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Authors: Vanessa Len

Only a Monster (10 page)

BOOK: Only a Monster
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I'm taking time
, she thought hopefully.

Through the crowd, she could see more red coats and tall tufted hats. The
thump, thump, thump
of the drums was getting closer.

A flash of movement caught her eyes. Aaron was gesturing at her to drop her hand. Joan had been too slow.

Joan pushed down the beginnings of panic. What if she couldn't figure this out?

“Breathe,” Aaron murmured. “You just need to concentrate.” He moved away again, putting a man between them. He held up his water bottle, and Joan reached over the man's shoulder for it.

The new man was heavyset, with dark hair. Joan let the edge of her hand shift against his neck.
Concentrate
, she told herself fiercely.

She squeezed her eyes shut. She wasn't here in a crowd, outside Buckingham Palace. She was at home in Milton Keynes. It was a school morning. Monday morning. She imagined fumbling with the alarm. Pulling on her blue-and-mustard uniform. The bell on Monday afternoon. Tuesday. Then Mr. Larch's noisy history class on Wednesday. Thursday. The happy sound of the last bell on Friday afternoon. Then Monday again. Wednesday again. Friday again.

Nothing happened. Joan tightened her grip on the bottle. She was trying her hardest, and it still wasn't working.

She opened her eyes and shook her head at Aaron.

She moved to shift away from the man, and then she was choking on it. Time ran into her like a jolt of strong coffee, like butterflies before an exam. Energy, intense and insistent, flowed through her. It felt horrible. It felt incredible.

Someone was there suddenly. Aaron. He tugged her hand, guiding it away from the man's neck.

“Are you all right?” he asked.

Joan breathed out shakily. She nodded.

Aaron took time as naturally as breathing. Joan struggled with every take. She knew she was being too slow. She could see Aaron becoming more and more tense as the ceremony drew closer. His eyes were everywhere—tracking every phone, scanning the crowd.

As the guards reached the palace, the crowd became so dense that it was difficult to move. Joan slowed down even more. She took time, then painstakingly shifted and squeezed to the next person.

She tried to concentrate on the mechanical act of it, but as she did, she found her mind returning to the Gilt Room. To Nick's grave face as he'd said:
If you ever steal time from a human again, I will kill you myself. I won't hesitate.

She was stealing time from these people. She was a monster. She felt so fucking ugly inside. And at the same time, she
wanted to scream at Nick:
Why did you have to kill my family?

The next man was wearing a hoodie. Strange for such a warm day. Joan pushed the hood aside.

There was a tattoo on the back of his neck. A snarling wolf. Joan gasped. She'd seen that wolf before. The man in the maze had had the same tattoo.

This man turned fast, perhaps feeling the cool air on his neck. He reached for Joan, but she was already propelling herself into the crowd. She could hear him struggling after her as she muscled herself through the crush of people to the low fence that cut off the memorial from the road.

“Stay behind the barricades!” a cop shouted.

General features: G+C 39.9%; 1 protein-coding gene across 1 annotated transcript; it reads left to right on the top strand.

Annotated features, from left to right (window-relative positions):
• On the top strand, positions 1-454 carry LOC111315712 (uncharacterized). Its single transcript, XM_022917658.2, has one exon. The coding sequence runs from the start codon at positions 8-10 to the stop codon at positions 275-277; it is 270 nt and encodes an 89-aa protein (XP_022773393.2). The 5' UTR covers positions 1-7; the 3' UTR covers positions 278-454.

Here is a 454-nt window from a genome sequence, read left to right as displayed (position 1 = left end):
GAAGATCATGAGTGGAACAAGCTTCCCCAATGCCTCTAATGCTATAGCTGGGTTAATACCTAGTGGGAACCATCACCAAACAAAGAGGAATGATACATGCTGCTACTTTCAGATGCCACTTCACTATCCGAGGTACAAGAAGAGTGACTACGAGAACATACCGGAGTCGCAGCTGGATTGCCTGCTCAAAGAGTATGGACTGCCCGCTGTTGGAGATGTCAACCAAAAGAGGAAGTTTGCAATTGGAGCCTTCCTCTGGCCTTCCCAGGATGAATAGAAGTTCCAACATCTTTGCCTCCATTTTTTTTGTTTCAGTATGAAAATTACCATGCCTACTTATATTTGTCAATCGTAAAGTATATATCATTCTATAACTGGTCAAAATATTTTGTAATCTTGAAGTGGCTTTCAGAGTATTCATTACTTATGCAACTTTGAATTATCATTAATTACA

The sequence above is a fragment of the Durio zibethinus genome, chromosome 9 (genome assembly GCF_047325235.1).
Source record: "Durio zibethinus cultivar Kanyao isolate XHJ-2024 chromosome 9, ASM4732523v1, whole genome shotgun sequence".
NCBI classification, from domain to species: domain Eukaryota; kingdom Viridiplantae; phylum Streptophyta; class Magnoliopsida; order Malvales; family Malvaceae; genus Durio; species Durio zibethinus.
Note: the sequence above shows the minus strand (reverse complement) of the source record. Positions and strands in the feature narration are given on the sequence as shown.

Joan leaped over the barricade, ignoring the “Oi!” behind her. She sprinted across the street. Here the crowd was even more dense. People were pressed ten deep, right up against the palace fence.

Someone grabbed Joan's arm. She threw a wild punch.

“It's me! It's me!” Aaron looked weirdly disheveled. He'd lost the floppy hat somewhere. He dragged her farther into the crowd, toward the fence.

“They're here!” Joan said. She looked over her shoulder, trying to pick them out from the crowd. “They're here!”

“I know.” Aaron's grip tightened painfully around Joan's arm. “Do you have enough time to go?”

“I don't know.” Was Nick here? Joan couldn't see the man with the tattoo. She couldn't see Nick.

Aaron's grip shifted so that he and Joan were holding hands.

It surprised Joan enough that she turned back to him. “What are you doing?”

“We have to leave now!”

“But . . . I don't know if I've taken enough time.”


Look.
There.” Aaron pointed. He sounded as scared as Joan felt. “There. There.” People jumped over the barricades and ran toward them. A pack of wolves converging. “I'll do destination,” Aaron said, “but you have to jump too. As long as we're holding hands, we'll go together. Are you ready?”

Joan nodded, even though she had no idea what she was actually supposed to do.

“Okay,
now
,” Aaron said.

Joan couldn't take her eyes off the men running toward them. Aaron had said to jump
.
She imagined herself jumping. Nothing happened.

“Do it!” Aaron said. “They're coming!”

Joan visualized jumping again. Nothing happened.

“I'm doing the hard part!” Aaron said. “You just have to jump!”

Joan jumped for real, jostling everyone around her. People turned and stared.

“What the hell are you doing?” Aaron said.

“You said to jump.”

“Through time!”

Joan heard herself make a sound that might have been a laugh and might just have been terror. She thought frantically back to that morning with Mr. Solt, when he'd pushed her
and day had turned into night. She couldn't remember doing anything—it had just happened. Nick's people were in the crowd now. Joan still couldn't see Nick. “You need to go without me,” she said.

“Don't be stupid!” Aaron said. “Jump!”

“I don't know how!”

“You annoying, backward, time-mired Hunt. Jump!”

She imagined jumping again. Nothing. “You have to go!” she said. “They're almost here!”

“Look at me,” Aaron said.

“It's too late!” The sword wound in Joan's side ached: a reminder of how much this was going to hurt. “You have to go!”

“Don't look at them,” Aaron said. “Look at
me
.”

Joan swallowed and lifted her head to look at him.

“You can do this,” Aaron said. His face was very serious. His eyes were gray, Joan thought distantly. Like the sky before rain. “You've done it before. You know how.”

“I really don't,” Joan whispered. Oh God, there were more people leaping over the barricades now. “Aaron, you have to go.”

“Look at
me
,” Aaron said. Joan forced her gaze back to him. “Yeah, just like that. Tell me why you were working at Holland House.”

“What? What are you talking about? Holland House?”

“You volunteered at Holland House.” Aaron seemed so calm. “Why?”

“What are you
talking
about?”

“Just think,” Aaron said. “Why?”

“Why?” Joan took a breath. “I don't know. I don't know, okay? I just did. I like history.”

“You like history.”


Yes
,” Joan said impatiently. “Aaron, they're coming.”

“You liked the re-creations of history at the house,” Aaron said.